By far, the most commonly asked question I receive from people throughout my six years working as actor, screenwriter, director and film producer is...how do you get into the industry and make a living?

As a film producer; I have interviewed, hired and worked with several casts and crews while making my films. It becomes quite easy to notice the difference between individuals who struggle to find film/tv work and those who make a comfortable living.

Is it about luck?


Who you know?

I would like to share with you 5 POWERFUL TIPS that will help you jumpstart your film/tv career and get you on the road towards landing more paying industry work than you can handle.

TIP Number One: Be Willing To Work For Free

I know, you probably didn’t want to hear that but it’s imperative that you are willing to either work for free or very low pay. It’s a sacrifice that many in the entertainment industry must do when starting out, however, you’ll have the opportunity to meet others in the business as well as learn on the job. Taking “free” jobs quickly leads to full time careers.

TIP Number Two: Attitude Is Everything

This is one of the most important tips regarding developing a successful film/tv industry career. More important than your talent, your experience or your education; your attitude will determine how far you will rise within your career.
It will determine if people will refer job opportunities to you or hire you again for future projects. You must be a flexible, professional, team oriented person who is committed to “serving” the story/project to the best of your ability.

Production sets are full of egos, there’s no need for one more.

TIP Number Three: Recognize and seizure opportunity

You’ve probably heard the old saying luck is when preparation meets opportunity. I like to believe in a slightly different statement, luck = opportunity + willingness.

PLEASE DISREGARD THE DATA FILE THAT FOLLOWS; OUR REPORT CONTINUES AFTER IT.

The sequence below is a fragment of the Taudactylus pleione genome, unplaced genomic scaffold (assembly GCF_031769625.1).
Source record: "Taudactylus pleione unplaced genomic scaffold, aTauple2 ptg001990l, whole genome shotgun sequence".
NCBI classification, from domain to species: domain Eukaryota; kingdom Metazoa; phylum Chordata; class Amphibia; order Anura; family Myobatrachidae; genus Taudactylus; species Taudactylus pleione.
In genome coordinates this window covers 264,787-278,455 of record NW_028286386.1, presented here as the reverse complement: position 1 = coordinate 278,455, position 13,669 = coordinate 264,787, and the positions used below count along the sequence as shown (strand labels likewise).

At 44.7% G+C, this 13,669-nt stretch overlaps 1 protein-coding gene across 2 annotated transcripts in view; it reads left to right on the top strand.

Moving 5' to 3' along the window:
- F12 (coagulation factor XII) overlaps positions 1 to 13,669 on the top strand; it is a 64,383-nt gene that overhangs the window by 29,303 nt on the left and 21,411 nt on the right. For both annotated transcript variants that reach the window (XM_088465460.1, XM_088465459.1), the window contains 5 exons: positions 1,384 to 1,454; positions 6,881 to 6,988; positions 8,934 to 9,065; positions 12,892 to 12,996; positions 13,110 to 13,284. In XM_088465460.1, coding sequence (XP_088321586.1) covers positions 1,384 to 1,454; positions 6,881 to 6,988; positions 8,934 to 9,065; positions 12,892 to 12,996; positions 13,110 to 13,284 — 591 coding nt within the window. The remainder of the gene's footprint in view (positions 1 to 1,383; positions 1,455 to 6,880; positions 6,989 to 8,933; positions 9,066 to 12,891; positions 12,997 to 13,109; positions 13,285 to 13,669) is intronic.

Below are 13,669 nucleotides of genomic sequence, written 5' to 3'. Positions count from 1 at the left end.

A certain film/tv industry work opportunity might present itself to you; you’re prepared...but are you willing to maybe work for free, work for low pay, work 12 hour days, be team-oriented, be flexible and agreeable or go the extra mile to help the project succeed.

TIP Number Four: Network and be visible

The reality of the film/TV industry is that most production jobs are never advertised. Those positions are usually filled through word of mouth and pre-established relationships. That’s why it is extremely important for you to always be committed to meeting new like-minded people.
The best places to meet and connect with people who share your zeal and passion are:

1) Onset while shooting a movie or television show
2) Through industry specific classes
3) At film festivals

TIP Number Five: Always be learning

As humans, we are learning machines. We are most alive and functioning closest to our potential when we are learning, adapting, adjusting and finding new ways, approaches and techniques to improve our lives (and our careers)in some way.

No matter how many years working experience you might have within the film/TV industry it would be hugely important for you to maintain a beginner’s mindset. A beginner looks constantly for one new tibit, one or more ways to expand on their current expertise.

To learn more valuable tips and in-depth advice, listen to my MP3 60 minute audio interview with film and television expert and veteran Stephen Dranitsaris at: www.ianagard.com/tv-film-jobs

Thursday, April 22, 2010

Tribeca film festival changes the rules

As best as Jane Rosenthal can describe it, the Tribeca Film Festival, which she co-founded with Robert De Niro in 2002, is "cultural whiplash."

Tribeca Film Festival, New York
The Tribeca Film Festival was founded in 2002 by Robert De Niro, Jane Rosenthal & Craig Hatkoff as a rejoinder to the attacks on the World Trade Center. It was initiated to promote the economic and cultural revitalization of Lower Manhattan via a yearly celebration of film, music and culture. The Festival's mission is to uphold New York City as a major filmmaking center and allow its filmmakers to reach the broadest possible audience.